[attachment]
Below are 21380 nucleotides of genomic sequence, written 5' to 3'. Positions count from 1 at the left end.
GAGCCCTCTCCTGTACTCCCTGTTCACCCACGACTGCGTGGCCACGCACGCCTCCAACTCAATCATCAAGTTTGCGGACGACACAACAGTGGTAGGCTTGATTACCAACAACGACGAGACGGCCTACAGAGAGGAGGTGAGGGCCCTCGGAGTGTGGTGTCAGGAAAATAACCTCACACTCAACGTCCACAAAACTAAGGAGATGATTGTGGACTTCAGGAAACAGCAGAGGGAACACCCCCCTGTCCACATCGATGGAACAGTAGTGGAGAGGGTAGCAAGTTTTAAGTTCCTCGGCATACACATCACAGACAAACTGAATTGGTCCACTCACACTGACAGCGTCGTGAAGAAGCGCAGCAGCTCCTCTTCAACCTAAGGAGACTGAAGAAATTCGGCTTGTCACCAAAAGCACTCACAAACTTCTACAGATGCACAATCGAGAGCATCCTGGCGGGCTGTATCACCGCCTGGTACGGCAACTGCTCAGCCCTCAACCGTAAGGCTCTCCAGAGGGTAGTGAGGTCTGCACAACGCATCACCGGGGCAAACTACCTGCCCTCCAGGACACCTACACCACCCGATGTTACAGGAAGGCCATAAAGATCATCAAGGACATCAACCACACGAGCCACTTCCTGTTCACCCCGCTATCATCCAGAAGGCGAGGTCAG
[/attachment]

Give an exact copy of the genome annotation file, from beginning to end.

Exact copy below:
Below are 21380 nucleotides of genomic sequence, written 5' to 3'. Positions count from 1 at the left end.
GAGCCCTCTCCTGTACTCCCTGTTCACCCACGACTGCGTGGCCACGCACGCCTCCAACTCAATCATCAAGTTTGCGGACGACACAACAGTGGTAGGCTTGATTACCAACAACGACGAGACGGCCTACAGAGAGGAGGTGAGGGCCCTCGGAGTGTGGTGTCAGGAAAATAACCTCACACTCAACGTCCACAAAACTAAGGAGATGATTGTGGACTTCAGGAAACAGCAGAGGGAACACCCCCCTGTCCACATCGATGGAACAGTAGTGGAGAGGGTAGCAAGTTTTAAGTTCCTCGGCATACACATCACAGACAAACTGAATTGGTCCACTCACACTGACAGCGTCGTGAAGAAGCGCAGCAGCTCCTCTTCAACCTAAGGAGACTGAAGAAATTCGGCTTGTCACCAAAAGCACTCACAAACTTCTACAGATGCACAATCGAGAGCATCCTGGCGGGCTGTATCACCGCCTGGTACGGCAACTGCTCAGCCCTCAACCGTAAGGCTCTCCAGAGGGTAGTGAGGTCTGCACAACGCATCACCGGGGCAAACTACCTGCCCTCCAGGACACCTACACCACCCGATGTTACAGGAAGGCCATAAAGATCATCAAGGACATCAACCACACGAGCCACTTCCTGTTCACCCCGCTATCATCCAGAAGGCGAGGTCAG